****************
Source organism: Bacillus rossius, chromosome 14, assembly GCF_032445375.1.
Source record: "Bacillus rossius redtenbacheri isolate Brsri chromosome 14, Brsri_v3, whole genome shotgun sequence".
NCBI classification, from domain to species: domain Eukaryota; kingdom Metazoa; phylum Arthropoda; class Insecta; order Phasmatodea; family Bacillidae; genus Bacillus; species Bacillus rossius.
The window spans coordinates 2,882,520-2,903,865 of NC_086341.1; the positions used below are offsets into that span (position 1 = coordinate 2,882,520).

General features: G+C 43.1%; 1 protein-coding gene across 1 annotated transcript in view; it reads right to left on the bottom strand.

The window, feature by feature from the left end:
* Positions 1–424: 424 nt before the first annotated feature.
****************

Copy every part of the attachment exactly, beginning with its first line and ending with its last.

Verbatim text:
Source organism: Bacillus rossius, chromosome 14, assembly GCF_032445375.1.
Source record: "Bacillus rossius redtenbacheri isolate Brsri chromosome 14, Brsri_v3, whole genome shotgun sequence".
NCBI classification, from domain to species: domain Eukaryota; kingdom Metazoa; phylum Arthropoda; class Insecta; order Phasmatodea; family Bacillidae; genus Bacillus; species Bacillus rossius.
The window spans coordinates 2,882,520-2,903,865 of NC_086341.1; the positions used below are offsets into that span (position 1 = coordinate 2,882,520).

General features: G+C 43.1%; 1 protein-coding gene across 1 annotated transcript in view; it reads right to left on the bottom strand.

The window, feature by feature from the left end:
* Positions 1–424: 424 nt before the first annotated feature.